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Salt crystals are beautiful. This oddly satisfying video shows how they form.

Watch single drops of water turn into crystals.

Brian Resnick is Vox’s science and health editor, and is the co-creator of Unexplainable, Vox's podcast about unanswered questions in science. Previously, Brian was a reporter at Vox and at National Journal.

“A single droplet contains the wonders of nature,” the following video asserts in its opening shot.

Which really is true, especially when you have a special camera to document a particular chemistry drama playing out inside the droplets. As Yan Liang, the Chinese scientist and visualizer who made this video, shows us, when a drop of water containing a salt (like sodium chloride, a.k.a. table salt, or the more complex sodium sulfate) dries, the salts come out of solution and form beautiful crystals. Like this:

Table salt forms crystals as the water dries.
Beauty of Science

Water molecules are polarized — they have a negative side (oxygen) and a positive side (hydrogen). So what’s happening is that polarized water is breaking the ionic bonds holding the sodium and chlorine in the salt together. When the water dries up, the two elements can rejoin and form crystals.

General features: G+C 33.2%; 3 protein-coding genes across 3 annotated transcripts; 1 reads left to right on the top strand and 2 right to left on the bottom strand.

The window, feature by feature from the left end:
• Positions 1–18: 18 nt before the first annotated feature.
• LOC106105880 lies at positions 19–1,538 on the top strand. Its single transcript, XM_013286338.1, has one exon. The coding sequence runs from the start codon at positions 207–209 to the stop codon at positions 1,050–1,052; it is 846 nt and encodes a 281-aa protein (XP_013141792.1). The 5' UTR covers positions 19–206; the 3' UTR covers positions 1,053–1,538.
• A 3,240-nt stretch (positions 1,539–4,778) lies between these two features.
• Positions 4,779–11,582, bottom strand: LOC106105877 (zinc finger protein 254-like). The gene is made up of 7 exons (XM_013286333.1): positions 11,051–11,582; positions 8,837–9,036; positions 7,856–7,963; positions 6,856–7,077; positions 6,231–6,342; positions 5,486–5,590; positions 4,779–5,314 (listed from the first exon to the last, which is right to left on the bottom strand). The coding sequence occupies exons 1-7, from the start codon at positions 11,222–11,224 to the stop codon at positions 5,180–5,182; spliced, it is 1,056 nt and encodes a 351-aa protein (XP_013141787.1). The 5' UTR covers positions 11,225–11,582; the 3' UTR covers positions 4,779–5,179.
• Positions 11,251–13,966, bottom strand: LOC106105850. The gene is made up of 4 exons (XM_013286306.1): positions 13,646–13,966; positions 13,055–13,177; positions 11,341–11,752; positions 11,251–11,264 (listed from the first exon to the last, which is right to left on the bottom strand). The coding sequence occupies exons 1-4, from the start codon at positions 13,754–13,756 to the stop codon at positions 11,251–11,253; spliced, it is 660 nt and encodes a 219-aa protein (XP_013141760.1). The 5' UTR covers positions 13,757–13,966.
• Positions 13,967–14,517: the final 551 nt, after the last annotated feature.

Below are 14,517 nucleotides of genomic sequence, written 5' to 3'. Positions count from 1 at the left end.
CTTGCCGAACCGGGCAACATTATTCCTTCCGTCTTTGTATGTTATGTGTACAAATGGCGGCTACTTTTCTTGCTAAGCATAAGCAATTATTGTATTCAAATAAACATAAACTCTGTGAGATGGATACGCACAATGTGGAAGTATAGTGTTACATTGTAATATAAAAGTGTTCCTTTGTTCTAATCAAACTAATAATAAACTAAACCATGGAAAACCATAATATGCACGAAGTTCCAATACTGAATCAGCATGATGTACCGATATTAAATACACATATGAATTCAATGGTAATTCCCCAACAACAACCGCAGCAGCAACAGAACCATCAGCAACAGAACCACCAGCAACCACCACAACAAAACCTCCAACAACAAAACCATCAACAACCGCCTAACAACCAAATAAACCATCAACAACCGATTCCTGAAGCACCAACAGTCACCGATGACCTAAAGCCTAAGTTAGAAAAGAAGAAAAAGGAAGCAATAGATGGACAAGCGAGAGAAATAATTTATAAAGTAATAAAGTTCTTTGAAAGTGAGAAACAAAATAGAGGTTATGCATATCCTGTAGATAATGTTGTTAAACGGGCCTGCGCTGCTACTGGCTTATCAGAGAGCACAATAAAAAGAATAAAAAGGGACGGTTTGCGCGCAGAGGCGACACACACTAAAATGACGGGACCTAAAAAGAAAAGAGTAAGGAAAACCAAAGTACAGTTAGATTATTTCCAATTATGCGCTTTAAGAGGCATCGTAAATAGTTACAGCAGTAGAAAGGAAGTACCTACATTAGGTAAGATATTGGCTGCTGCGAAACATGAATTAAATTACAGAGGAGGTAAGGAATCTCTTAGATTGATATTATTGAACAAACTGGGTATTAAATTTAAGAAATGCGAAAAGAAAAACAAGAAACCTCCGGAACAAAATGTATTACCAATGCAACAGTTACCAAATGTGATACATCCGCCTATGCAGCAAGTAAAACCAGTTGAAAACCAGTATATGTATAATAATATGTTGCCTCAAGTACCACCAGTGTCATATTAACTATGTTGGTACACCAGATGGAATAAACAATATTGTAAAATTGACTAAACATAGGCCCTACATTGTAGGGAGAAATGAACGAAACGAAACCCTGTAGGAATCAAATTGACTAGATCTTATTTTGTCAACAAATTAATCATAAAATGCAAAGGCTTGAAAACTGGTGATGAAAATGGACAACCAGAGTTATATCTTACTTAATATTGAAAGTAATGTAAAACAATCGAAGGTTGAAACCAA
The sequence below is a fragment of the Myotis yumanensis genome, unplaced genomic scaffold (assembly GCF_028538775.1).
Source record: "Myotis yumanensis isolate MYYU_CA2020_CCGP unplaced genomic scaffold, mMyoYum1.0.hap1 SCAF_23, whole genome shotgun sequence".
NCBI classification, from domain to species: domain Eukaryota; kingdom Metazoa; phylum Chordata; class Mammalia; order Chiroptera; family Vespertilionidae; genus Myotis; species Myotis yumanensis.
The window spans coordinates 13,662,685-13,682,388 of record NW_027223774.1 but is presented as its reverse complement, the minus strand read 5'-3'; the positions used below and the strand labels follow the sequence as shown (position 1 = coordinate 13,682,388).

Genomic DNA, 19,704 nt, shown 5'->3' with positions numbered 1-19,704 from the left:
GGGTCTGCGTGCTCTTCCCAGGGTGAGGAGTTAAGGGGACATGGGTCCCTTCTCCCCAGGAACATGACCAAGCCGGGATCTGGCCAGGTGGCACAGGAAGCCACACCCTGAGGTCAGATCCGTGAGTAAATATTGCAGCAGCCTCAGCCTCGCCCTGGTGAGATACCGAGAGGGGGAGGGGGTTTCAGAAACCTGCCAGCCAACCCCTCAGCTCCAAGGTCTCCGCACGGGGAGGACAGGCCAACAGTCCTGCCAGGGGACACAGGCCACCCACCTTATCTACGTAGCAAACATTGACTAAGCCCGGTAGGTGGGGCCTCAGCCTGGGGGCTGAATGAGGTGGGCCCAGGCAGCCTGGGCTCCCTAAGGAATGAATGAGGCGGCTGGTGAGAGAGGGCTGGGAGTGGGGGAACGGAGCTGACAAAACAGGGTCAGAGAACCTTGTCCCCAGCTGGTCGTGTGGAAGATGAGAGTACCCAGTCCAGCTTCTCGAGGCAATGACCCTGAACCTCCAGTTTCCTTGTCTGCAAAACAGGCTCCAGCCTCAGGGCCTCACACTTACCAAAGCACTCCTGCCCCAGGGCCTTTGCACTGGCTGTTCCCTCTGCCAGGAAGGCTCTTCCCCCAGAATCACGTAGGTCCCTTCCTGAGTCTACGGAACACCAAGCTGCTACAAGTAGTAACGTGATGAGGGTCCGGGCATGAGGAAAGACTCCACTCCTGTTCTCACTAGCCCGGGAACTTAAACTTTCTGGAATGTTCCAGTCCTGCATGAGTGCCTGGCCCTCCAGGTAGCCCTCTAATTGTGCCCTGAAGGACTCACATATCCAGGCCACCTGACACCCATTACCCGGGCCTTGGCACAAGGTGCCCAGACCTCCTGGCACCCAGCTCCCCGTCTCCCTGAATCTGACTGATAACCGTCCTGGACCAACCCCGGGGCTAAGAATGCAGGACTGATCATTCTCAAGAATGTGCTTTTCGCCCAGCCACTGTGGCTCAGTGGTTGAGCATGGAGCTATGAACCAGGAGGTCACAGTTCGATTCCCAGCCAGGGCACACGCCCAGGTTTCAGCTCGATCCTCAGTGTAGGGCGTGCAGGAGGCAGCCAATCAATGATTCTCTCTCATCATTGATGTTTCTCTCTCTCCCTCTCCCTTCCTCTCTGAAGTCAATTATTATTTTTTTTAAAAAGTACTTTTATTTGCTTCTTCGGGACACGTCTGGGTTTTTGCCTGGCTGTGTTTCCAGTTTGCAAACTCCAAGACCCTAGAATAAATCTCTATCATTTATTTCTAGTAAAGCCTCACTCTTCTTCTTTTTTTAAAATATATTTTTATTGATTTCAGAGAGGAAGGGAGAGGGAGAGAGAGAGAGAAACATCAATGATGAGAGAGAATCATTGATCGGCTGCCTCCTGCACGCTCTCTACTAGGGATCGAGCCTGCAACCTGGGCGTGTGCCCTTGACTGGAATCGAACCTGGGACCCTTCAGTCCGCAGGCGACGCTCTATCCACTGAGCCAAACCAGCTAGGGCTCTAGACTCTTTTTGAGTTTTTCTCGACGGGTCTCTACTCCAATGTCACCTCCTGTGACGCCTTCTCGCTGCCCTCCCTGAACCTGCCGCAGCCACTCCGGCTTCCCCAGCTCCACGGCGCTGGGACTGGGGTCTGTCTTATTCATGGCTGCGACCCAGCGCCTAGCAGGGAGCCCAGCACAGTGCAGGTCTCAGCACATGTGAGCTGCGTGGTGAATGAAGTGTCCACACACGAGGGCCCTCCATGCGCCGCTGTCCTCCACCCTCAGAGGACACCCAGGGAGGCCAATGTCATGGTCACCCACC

Liang shot these time lapses and recently posted them to his educational website Beauty of Science (worth your click). The site has a collection of videos, still images, and cartoons showing off scientific phenomena — like elements combusting — in high definition.

Liang previously ran a website called, where he posted similar slow-motion videos of chemical reactions. (His efforts at Beautiful Chemistry have been folded into his new Beauty of Science site.)

One of his videos, posted below, won the National Science Foundation’s 2015 Visualization Challenge, an annual contest celebrating creativity in scientific visualizations.